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Brazil Reports First Monkeypox Death 

The first deaths from monkeypox have been reported in Brazil and Spain.

The virus killed a 41-year-old man in Brazil, making him the first victim outside of Africa. Soon later, Spain announced two deaths, the first in all of Europe.

The World Health Organization (WHO) declared the outbreak of monkeypox a global health emergency last week.

However, infections are typically minor, and there is little risk to the general public.

According to the health ministry in Brazil on Friday, the victim there had lymphoma, a compromised immune system, and “comorbidities worsened his condition.”

1,066 confirmed cases and 513 probable cases of the virus have been recorded in Brazil thus far. More than 98 percent of confirmed cases, according to data from Brazil’s health ministry, involved guys who had sex with other men.

Soon later, a patient who had encephalitis was verified to be the first person to die from the virus in Europe by Spain’s health ministry.

Authorities in Spain reported a second fatality associated with monkeypox on Saturday.

According to the health ministry, 120 or 3.2% of the 3,750 monkeypox patients with information were hospitalized.

There are 21,148 cases worldwide, according to the US Centers for Disease Control and Prevention.

The monkeypox virus belongs to the same family of viruses as smallpox, but it is considerably less dangerous and there is little possibility of contracting it, according to specialists.

It typically occurs in isolated regions of central and west African nations, close to tropical rainforests.

Health officials advised giving vaccines to those most at risk of contracting the virus, such as some gay and bisexual men and some healthcare workers.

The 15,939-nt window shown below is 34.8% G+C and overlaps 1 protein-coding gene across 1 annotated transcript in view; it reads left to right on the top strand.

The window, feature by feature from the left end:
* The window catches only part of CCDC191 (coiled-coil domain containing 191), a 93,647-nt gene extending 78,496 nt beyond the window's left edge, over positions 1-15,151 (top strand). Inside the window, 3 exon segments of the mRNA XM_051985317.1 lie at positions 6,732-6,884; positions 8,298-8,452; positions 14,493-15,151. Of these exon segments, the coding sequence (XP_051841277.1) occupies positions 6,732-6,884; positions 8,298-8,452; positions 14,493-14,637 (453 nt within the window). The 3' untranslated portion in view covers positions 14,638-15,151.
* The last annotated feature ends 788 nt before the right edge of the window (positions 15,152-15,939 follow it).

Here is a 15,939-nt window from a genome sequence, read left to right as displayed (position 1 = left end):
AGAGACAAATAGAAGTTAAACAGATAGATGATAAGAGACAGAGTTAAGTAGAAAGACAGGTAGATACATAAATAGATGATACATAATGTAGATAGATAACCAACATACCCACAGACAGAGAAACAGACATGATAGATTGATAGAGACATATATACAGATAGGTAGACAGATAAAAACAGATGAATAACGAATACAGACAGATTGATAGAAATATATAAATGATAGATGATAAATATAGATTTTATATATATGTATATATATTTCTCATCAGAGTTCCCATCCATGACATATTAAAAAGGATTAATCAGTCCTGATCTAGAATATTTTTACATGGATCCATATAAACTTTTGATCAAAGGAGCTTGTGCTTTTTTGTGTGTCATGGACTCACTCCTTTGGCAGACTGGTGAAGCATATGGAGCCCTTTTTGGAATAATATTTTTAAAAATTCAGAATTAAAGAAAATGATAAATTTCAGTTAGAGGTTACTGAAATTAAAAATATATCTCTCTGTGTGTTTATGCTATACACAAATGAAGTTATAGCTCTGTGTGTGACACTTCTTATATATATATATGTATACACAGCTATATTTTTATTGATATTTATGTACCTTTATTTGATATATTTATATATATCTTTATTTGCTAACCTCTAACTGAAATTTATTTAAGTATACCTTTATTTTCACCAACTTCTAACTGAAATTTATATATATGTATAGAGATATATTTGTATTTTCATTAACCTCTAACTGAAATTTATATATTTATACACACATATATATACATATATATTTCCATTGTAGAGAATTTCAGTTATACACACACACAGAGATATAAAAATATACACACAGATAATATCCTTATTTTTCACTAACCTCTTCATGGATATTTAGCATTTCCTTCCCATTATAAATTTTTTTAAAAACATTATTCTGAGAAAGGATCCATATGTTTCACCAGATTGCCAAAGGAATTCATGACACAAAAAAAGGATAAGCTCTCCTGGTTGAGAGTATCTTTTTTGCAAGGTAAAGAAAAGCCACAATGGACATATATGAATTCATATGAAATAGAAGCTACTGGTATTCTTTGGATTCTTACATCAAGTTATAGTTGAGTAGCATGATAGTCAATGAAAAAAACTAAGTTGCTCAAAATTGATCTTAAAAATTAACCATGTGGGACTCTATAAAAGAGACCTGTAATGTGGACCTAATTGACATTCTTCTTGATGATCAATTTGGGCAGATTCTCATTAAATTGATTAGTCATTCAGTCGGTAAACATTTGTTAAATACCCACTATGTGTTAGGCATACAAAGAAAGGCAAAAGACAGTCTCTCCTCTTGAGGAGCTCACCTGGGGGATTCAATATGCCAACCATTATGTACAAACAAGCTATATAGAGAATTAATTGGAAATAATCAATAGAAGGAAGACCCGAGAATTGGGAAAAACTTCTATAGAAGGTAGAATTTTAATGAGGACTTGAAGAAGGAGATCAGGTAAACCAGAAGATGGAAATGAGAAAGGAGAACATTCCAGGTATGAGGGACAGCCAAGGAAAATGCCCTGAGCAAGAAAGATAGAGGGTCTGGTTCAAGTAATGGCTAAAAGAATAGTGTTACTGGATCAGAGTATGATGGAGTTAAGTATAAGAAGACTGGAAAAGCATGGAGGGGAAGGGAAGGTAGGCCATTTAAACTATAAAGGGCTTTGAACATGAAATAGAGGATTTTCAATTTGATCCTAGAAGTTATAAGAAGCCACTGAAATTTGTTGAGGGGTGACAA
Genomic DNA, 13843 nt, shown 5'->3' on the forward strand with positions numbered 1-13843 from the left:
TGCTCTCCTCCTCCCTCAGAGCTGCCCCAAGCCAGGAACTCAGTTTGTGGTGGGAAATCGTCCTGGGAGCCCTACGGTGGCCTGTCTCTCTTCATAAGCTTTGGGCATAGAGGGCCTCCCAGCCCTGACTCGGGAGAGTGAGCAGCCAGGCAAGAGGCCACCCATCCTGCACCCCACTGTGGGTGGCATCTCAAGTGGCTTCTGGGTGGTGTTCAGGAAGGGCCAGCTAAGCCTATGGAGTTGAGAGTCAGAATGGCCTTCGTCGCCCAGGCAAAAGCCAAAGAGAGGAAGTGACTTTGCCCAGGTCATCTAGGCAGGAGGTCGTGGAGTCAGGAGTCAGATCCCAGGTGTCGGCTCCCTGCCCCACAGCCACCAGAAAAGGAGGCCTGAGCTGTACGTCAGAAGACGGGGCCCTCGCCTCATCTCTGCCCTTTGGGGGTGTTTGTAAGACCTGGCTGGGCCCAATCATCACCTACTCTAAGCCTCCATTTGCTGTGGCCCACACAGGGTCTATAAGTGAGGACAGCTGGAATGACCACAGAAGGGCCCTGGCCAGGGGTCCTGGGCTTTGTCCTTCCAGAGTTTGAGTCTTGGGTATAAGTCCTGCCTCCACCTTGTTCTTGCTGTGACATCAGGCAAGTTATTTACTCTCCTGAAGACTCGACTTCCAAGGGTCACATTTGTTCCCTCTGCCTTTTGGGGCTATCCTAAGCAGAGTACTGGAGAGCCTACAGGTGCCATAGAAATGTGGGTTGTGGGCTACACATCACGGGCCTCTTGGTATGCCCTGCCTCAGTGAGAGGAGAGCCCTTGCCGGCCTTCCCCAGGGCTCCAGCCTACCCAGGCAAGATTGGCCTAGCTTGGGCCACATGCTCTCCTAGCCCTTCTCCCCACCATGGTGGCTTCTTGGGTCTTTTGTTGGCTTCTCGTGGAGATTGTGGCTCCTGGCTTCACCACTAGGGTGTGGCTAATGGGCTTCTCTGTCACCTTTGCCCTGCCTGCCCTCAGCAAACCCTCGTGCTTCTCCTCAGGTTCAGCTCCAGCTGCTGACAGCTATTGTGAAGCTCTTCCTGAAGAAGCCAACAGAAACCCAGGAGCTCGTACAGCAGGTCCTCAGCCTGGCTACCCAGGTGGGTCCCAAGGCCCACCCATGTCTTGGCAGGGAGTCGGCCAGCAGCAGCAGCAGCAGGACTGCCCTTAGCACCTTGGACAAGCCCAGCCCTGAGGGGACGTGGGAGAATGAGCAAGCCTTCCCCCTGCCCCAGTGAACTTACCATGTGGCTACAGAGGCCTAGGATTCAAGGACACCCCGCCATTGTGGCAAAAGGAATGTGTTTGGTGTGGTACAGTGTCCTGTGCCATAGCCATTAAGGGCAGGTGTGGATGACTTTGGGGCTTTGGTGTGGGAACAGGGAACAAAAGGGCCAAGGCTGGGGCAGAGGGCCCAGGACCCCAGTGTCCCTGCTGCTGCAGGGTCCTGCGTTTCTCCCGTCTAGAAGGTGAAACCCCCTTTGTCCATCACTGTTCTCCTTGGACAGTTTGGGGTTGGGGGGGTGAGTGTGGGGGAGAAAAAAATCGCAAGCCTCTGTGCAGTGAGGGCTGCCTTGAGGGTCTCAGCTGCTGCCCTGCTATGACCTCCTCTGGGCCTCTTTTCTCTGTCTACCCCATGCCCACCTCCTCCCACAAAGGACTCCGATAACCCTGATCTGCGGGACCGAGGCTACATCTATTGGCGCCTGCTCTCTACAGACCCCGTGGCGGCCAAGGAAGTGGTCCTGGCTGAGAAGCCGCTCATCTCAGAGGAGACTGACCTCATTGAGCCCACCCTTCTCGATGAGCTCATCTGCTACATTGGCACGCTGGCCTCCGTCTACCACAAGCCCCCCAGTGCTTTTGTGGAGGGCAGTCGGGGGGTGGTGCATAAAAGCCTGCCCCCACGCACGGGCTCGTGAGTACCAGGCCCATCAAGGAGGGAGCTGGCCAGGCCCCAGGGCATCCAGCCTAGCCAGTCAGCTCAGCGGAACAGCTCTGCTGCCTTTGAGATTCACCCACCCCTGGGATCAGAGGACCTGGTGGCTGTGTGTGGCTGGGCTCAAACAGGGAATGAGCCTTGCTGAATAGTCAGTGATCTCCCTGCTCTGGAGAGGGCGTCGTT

The WHO’s director general, Dr. Tedros Adhanom Ghebreyesus, stated last week that designating the epidemic as a global health emergency would hasten the creation of vaccines and the adoption of strategies to stop the virus’s spread.

According to Dr. Tedros, there is a low risk of monkeypox worldwide, but a significant danger in Europe.

Nevertheless, he continued, “this outbreak may be controlled with the appropriate approaches in the right populations.” The WHO is making recommendations in the hopes that they will encourage nations to take steps to halt the virus’s spread and safeguard those who are most vulnerable.

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Uchara Faith
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The first deaths from monkeypox have been reported in Brazil and Spain.

The virus killed a 41-year-old man in Brazil, making him the first victim outside of Africa. Soon later, Spain announced two deaths, the first in all of Europe.

The World Health Organization (WHO) declared the outbreak of monkeypox a global health emergency last week.

However, infections are typically minor, and there is little risk to the general public.

According to the health ministry in Brazil on Friday, the victim there had lymphoma, a compromised immune system, and “comorbidities worsened his condition.”

1,066 confirmed cases and 513 probable cases of the virus have been recorded in Brazil thus far. More than 98 percent of confirmed cases, according to data from Brazil’s health ministry, involved guys who had sex with other men.

Soon later, a patient who had encephalitis was verified to be the first person to die from the virus in Europe by Spain’s health ministry.

Authorities in Spain reported a second fatality associated with monkeypox on Saturday.

According to the health ministry, 120 or 3.2% of the 3,750 monkeypox patients with information were hospitalized.

There are 21,148 cases worldwide, according to the US Centers for Disease Control and Prevention.

The monkeypox virus belongs to the same family of viruses as smallpox, but it is considerably less dangerous and there is little possibility of contracting it, according to specialists.

It typically occurs in isolated regions of central and west African nations, close to tropical rainforests.

Health officials advised giving vaccines to those most at risk of contracting the virus, such as some gay and bisexual men and some healthcare workers.

The WHO’s director general, Dr. Tedros Adhanom Ghebreyesus, stated last week that designating the epidemic as a global health emergency would hasten the creation of vaccines and the adoption of strategies to stop the virus’s spread.

According to Dr. Tedros, there is a low risk of monkeypox worldwide, but a significant danger in Europe.

Nevertheless, he continued, “this outbreak may be controlled with the appropriate approaches in the right populations.” The WHO is making recommendations in the hopes that they will encourage nations to take steps to halt the virus’s spread and safeguard those who are most vulnerable.

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